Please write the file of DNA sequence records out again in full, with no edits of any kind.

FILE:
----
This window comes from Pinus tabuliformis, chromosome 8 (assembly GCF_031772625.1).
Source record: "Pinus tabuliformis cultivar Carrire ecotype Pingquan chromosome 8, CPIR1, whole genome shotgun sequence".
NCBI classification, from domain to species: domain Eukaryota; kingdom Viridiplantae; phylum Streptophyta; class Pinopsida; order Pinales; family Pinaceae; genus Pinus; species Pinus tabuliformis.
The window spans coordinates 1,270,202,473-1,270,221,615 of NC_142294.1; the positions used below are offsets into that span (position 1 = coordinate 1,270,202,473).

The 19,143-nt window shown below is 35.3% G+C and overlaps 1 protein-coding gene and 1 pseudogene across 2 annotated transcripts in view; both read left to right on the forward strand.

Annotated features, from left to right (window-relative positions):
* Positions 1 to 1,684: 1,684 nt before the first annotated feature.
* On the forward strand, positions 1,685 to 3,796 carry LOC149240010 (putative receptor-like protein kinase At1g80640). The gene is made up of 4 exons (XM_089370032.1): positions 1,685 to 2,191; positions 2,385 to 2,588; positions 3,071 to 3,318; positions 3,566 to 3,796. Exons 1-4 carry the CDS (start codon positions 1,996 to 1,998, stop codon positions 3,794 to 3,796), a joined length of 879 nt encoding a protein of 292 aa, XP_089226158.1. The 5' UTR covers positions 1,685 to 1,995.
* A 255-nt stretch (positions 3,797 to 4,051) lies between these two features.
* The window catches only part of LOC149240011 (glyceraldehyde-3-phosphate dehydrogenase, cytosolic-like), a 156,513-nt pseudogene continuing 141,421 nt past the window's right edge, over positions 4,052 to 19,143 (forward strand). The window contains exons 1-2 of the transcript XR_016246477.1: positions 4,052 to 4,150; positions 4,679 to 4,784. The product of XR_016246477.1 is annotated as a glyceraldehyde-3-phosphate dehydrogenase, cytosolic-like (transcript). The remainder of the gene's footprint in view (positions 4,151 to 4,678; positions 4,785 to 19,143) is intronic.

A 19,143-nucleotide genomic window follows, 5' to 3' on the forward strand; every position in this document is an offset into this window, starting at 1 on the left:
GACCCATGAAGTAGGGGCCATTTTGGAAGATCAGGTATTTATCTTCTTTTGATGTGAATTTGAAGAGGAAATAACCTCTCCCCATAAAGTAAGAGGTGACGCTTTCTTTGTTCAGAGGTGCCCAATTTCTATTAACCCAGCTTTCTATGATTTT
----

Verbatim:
This window comes from Pinus tabuliformis, chromosome 8 (assembly GCF_031772625.1).
Source record: "Pinus tabuliformis cultivar Carrire ecotype Pingquan chromosome 8, CPIR1, whole genome shotgun sequence".
NCBI classification, from domain to species: domain Eukaryota; kingdom Viridiplantae; phylum Streptophyta; class Pinopsida; order Pinales; family Pinaceae; genus Pinus; species Pinus tabuliformis.
The window spans coordinates 1,270,202,473-1,270,221,615 of NC_142294.1; the positions used below are offsets into that span (position 1 = coordinate 1,270,202,473).

The 19,143-nt window shown below is 35.3% G+C and overlaps 1 protein-coding gene and 1 pseudogene across 2 annotated transcripts in view; both read left to right on the forward strand.

Annotated features, from left to right (window-relative positions):
* Positions 1 to 1,684: 1,684 nt before the first annotated feature.
* On the forward strand, positions 1,685 to 3,796 carry LOC149240010 (putative receptor-like protein kinase At1g80640). The gene is made up of 4 exons (XM_089370032.1): positions 1,685 to 2,191; positions 2,385 to 2,588; positions 3,071 to 3,318; positions 3,566 to 3,796. Exons 1-4 carry the CDS (start codon positions 1,996 to 1,998, stop codon positions 3,794 to 3,796), a joined length of 879 nt encoding a protein of 292 aa, XP_089226158.1. The 5' UTR covers positions 1,685 to 1,995.
* A 255-nt stretch (positions 3,797 to 4,051) lies between these two features.
* The window catches only part of LOC149240011 (glyceraldehyde-3-phosphate dehydrogenase, cytosolic-like), a 156,513-nt pseudogene continuing 141,421 nt past the window's right edge, over positions 4,052 to 19,143 (forward strand). The window contains exons 1-2 of the transcript XR_016246477.1: positions 4,052 to 4,150; positions 4,679 to 4,784. The product of XR_016246477.1 is annotated as a glyceraldehyde-3-phosphate dehydrogenase, cytosolic-like (transcript). The remainder of the gene's footprint in view (positions 4,151 to 4,678; positions 4,785 to 19,143) is intronic.

A 19,143-nucleotide genomic window follows, 5' to 3' on the forward strand; every position in this document is an offset into this window, starting at 1 on the left:
GACCCATGAAGTAGGGGCCATTTTGGAAGATCAGGTATTTATCTTCTTTTGATGTGAATTTGAAGAGGAAATAACCTCTCCCCATAAAGTAAGAGGTGACGCTTTCTTTGTTCAGAGGTGCCCAATTTCTATTAACCCAGCTTTCTATGATTTT